Conscious Choice cover

From the press release: In this ground-breaking new history of early America, historian Robert Zimmerman not only exposes the lie behind The New York Times 1619 Project that falsely claims slavery is central to the history of the United States, he also provides profound lessons about the nature of human societies, lessons important for Americans today as well as for all future settlers on Mars and elsewhere in space.

 
Conscious Choice: The origins of slavery in America and why it matters today and for our future in outer space, is a riveting page-turning story that documents how slavery slowly became pervasive in the southern British colonies of North America, colonies founded by a people and culture that not only did not allow slavery but in every way were hostile to the practice.  
Conscious Choice does more however. In telling the tragic history of the Virginia colony and the rise of slavery there, Zimmerman lays out the proper path for creating healthy societies in places like the Moon and Mars.

 

“Zimmerman’s ground-breaking history provides every future generation the basic framework for establishing new societies on other worlds. We would be wise to heed what he says.” —Robert Zubrin, founder of founder of the Mars Society.

 

Available everywhere for $3.99 (before discount) at Amazon, Barnes & Noble, and all ebook vendors, or direct from the ebook publisher, ebookit. And if you buy it from ebookit you don't support the big tech companies and I get a bigger cut much sooner.


Russians sign deal to fly two tourists to ISS

Capitalism in space: Now that their Soyuz capsule is no longer required to fly NASA astronauts to ISS, the Russians have spare seats, and have now signed a deal with Space Adventures to fly two tourists to ISS in late 2021.

They will announce the tourist’s names later this year.

Space Adventures also has a deal with SpaceX to fly two tourists on a Dragon capsule on a week-plus long orbital mission (not docking with ISS). SpaceX also has a deal with the space station company Axiom to fly tourists to ISS. Next year could thus see two or three tourist flights to space.

Isn’t competition wonderful?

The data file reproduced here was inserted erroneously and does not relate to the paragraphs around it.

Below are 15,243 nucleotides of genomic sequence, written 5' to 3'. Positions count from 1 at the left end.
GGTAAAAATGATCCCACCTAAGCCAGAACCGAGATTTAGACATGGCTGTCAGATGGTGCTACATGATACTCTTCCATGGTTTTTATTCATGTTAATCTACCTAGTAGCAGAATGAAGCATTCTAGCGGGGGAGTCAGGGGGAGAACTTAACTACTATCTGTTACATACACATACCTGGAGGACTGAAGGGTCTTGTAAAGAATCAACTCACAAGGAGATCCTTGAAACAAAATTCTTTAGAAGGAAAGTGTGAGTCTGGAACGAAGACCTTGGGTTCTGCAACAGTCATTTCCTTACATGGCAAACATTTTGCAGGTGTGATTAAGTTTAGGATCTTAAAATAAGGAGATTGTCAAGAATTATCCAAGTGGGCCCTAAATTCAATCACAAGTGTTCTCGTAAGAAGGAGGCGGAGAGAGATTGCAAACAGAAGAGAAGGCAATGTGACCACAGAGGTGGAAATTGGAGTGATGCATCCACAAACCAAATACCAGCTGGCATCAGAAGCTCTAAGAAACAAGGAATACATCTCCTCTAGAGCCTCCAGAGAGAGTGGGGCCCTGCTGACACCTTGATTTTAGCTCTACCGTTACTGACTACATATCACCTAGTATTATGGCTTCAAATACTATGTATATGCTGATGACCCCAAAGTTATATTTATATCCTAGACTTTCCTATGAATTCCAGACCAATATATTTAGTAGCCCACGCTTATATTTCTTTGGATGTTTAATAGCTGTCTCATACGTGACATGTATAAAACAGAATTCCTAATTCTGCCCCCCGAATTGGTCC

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9 comments

  • jfm

    Any idea what the Russians are charging to fly the tourists? If I had to guess it would be significantly less than what the Russians charged NASA.

  • Jay

    Last time I heard it was over $20 million for tourists flights. We are still under contract to pay for one more Soyuz seat for $90 million: https://www.forbes.com/sites/jamiecartereurope/2020/06/03/despite-spacex-success-nasa-will-pay-russia-90-million-to-take-us-astronaut-to-the-iss/#622fd6c7eacb

  • Brad

    “Space Adventures also has a deal with SpaceX to fly two tourists on a Dragon capsule on a week-plus long orbital mission (not docking with ISS).”

    That makes me wonder… What is the standard life support capacity of the Dragon 2? 21 man-days? More? Less?

    21 man-days would be enough for a tourist flight of 3 people for 7 days duration. The same duration and crew size as the Apollo 8 lunar mission.

    It is my understanding the Orion spacecraft has life support for a crew of 4 for a period of 21 days (or in my reckoning 48 man-days of life support).

  • Brad: NASA’s contract with SpaceX’s only requires Dragon to fly free in orbit for 2.5 days (with full crew of four) and seven months while docked with ISS.

    SpaceX however I am sure designed the capsule for a much longer free flight duration. If they are not bringing cargo to or from ISS they would certainly have much more room to store supplies for a week-long mission.

    Orion was required to have a 21 day lifespan free-flying, with full four person crew. If Lockheed Martin had the slightest interest in making money from it (which they do not), they could market it for tourist flights, and probably even try to team up with SpaceX’s Falcon Heavy to launch it (it is heavy and requires a bigger launch vehicle).

  • sippin_bourbon

    I would think the duration would be as long as the service module is able to supply.
    Instead of an empty truck, if they would water and air and power, it could go longer.

    From a tourist point of view, with no where to go, 7 days is forever.
    Better have a creative “cruise director”.

    When there is a “hotel” in LEO, that may change.
    A day to travel to, 4 or 5 days there, and a day to return.

    I maintain hope that companies like Bigelow will recover. (Tho still not convinced on inflatables. And yes, I am aware of GenI and GenII still in orbit, albiet derelict).

  • MDN

    I am sure that being in perpetual zero G would be a fantastic experience, but until they have a tourist ship that can sport a Lido deck count me out for flights of a week or longer : )

  • sippin_bourbon

    From Wikipedia:

    a lido is a public outdoor swimming pool….

    Well, if you want to step out and take a swim…

    (/sarc)

  • Randy

    Humans deposit waste at regular intervals..Just dont know how it is done….the longer
    the flight…well you get the idea.

  • Brad

    Correcting my own typo:

    Orion has 84 man-days of life support, not 48 man-days of life support.

    D’oh!

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